Meeting American officials, academics, journalists and analysts in Washington, DC and elsewhere, as this writer did last week, gave interesting insights into thinking on their domestic and international perceptions, as the US faces up to the reality of an emerging multipolar world. With continuing near double-digit unemployment, the US is now paying the price for living beyond its means. President Barack Obama’s popularity has plummeted substantially.

    Mr Obama’s pet foreign policy projects like action on climate change and implementing a Strategic Arms Reduction Treaty with Russia are in the doldrums, with the US Senate refusing to ratify international commitments he has made. Grandiose plans the Obama Administra- tion had to fashion a new world order based on a virtual Sino-American condominium lie in tatters, with a militarily assertive China challenging American maritime power in the South China Sea and the Yellow Sea, while threatening the use of force to enforce maritime claims on Vietnam, Japan and the Philippines.

    There is now virtual unanimity that the ruling Democratic Party is going to face reverses in Congressional elections scheduled for November this year. Many Americans, however, believe that as some of Mr Obama’s bold measures like health care reform and readiness to reform the country’s financial sector are success stories, factors like relations with China or Russia alone cannot decisively affect his re-election in 2012. But, the real challenge that Mr Obama faces is steering through the minefield that the US now finds itself in Afghanistan. A vociferous section of the public, media and politicians is now demanding a speedy withdrawal from Afghanistan, amidst rising casualties in America’s longest war on foreign soil — 1,221 American soldiers have been killed in operations in Afghanistan since 2001.

    Casualties have climbed steeply in recent years from double digits till 2005, to 521 soldiers killed in 2009 and 423 soldiers killed in the first seven months of this year. Costs of the war in Afghanistan are also steadily escalating. The Appropriations Committee of the US Congress approved a Supplementary Budget of $ 33 billion for the current financial year, for the additional 30,000 US troops recently deployed in Afghanistan. This exceeds the annual budget for India’s entire armed forces. The Americans are now spending an estimated $ 84 billion annually for their military presence in Afghanistan, at a time when their Budget deficit is rising.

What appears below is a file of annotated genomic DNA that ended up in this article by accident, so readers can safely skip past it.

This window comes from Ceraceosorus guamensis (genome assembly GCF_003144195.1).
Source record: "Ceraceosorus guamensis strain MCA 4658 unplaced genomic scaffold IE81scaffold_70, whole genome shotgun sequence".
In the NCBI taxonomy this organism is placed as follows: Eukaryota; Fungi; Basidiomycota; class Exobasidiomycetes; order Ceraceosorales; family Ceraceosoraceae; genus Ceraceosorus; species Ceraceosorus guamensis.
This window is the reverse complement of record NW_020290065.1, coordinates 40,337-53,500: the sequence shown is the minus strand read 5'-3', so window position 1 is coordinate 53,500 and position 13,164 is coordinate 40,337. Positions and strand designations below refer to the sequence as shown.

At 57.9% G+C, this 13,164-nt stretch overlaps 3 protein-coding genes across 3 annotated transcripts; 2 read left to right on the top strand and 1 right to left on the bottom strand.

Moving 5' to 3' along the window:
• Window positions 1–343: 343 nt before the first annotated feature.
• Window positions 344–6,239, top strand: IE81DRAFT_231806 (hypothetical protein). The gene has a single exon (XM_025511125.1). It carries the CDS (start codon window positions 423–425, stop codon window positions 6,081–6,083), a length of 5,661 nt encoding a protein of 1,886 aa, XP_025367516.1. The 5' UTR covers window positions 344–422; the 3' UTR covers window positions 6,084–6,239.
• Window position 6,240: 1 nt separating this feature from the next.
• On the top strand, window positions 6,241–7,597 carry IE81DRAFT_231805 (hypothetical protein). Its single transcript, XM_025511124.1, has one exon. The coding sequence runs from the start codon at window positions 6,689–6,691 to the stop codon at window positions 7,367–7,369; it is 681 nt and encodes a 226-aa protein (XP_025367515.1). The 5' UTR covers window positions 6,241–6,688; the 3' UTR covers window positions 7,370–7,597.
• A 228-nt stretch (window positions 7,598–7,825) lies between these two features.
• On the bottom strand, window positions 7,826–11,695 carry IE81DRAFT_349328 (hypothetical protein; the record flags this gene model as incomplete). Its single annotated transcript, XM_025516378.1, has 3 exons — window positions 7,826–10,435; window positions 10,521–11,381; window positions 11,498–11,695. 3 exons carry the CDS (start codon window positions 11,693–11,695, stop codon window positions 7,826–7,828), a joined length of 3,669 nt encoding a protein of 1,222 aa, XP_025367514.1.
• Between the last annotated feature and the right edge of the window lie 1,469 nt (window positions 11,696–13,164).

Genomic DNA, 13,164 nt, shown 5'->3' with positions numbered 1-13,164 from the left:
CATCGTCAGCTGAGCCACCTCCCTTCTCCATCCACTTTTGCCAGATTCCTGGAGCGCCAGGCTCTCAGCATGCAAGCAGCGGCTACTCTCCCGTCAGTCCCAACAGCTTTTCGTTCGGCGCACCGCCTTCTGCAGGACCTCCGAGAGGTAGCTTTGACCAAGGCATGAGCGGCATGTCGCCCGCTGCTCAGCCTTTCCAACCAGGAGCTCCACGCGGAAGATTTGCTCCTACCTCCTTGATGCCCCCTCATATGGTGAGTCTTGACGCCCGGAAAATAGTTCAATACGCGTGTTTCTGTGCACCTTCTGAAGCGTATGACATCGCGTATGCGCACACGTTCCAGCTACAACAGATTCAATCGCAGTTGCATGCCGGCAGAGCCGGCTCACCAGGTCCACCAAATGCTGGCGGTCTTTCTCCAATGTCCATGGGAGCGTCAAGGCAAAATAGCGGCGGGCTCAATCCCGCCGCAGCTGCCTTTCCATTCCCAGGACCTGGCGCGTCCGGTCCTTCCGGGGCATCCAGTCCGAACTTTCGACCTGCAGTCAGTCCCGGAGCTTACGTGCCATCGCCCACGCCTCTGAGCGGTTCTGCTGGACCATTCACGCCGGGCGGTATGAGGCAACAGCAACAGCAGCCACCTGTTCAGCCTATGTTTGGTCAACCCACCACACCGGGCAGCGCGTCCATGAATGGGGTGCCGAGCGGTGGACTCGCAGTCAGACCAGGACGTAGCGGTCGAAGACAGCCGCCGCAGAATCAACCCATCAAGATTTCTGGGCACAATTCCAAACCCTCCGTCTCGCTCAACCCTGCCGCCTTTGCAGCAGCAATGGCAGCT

Apart from American spending in Afghanistan, the American taxpayer has provided $ 18 billion in military and economic assistance to Pakistan. Military assistance approved for Pakistan thus far amounts to around $ 13 billion. The bulk of this money has gone towards purchasing Chinese military equipment ranging from fighter aircraft to tanks and frigates, apart from American F-16 fighters, air-to-air missiles and naval equipment — all of little use in fighting the jihadis operating from within Pakistan. The WikiLeaks revelations are only the tip of the proverbial iceberg on how Pakistan has milked, misled and double-crossed the US, primarily using American naiveté and gullibility to secure military assistance even as the ISI continues to arm, train, equip and harbour the Taliban and other terrorists who kill American soldiers in Afghanistan.

    The American strategy of praise and respect for Gen Ashfaq Parvez Kayani in the hope that he can be sweet-talked into ending support for and taking on jihadi groups, including the Taliban, which have for years been nurtured by the ISI, is destined to fail. A hard-boiled Jhelum-born Kayani, who comes from the heartland of groups like the Lashkar-e-Tayyeba, is hardly going to let American flattery and solicitude end his support for ‘assets’ he has nurtured for years.

    All this leaves Mr Obama facing a difficult dilemma. Growing American casualties in Afghanistan as a result of counter-insurgency operations will cast a shadow on his re-election in 2012. But, being seen to cut losses and run from Afghanistan will invite ridicule, both domestically and internationally. The only way out in these circumstances for Mr Obama would be to move towards visible reduction of American forces in Afghanistan, together with moves to reduce casualties by disengaging from active counter-insurgency operations, particularly in southern Afghanistan, by November 2012. It does, however, appear that the Americans will retain a reduced troop presence and air power in Afghanistan beyond 2012 to back up and train an ill-equipped, poorly motivated and inadequately trained Afghan National Army.

    India has to be prepared for a situation when ISI-backed Taliban groups will gain increasing control over southern Afghanistan. How will this play out in the rest of Afghanistan, a country where around 56 per cent of the population is made up of non-Pashtuns who would find any return of the country to Taliban rule totally unacceptable? Under Pakistani pressure, Afghan President Hamid Karzai has recently sacked or sidelined the two most influential non-Pashtun officials in his Government — intelligence chief Amrullah Saleh and Army chief Gen Bismillah Khan.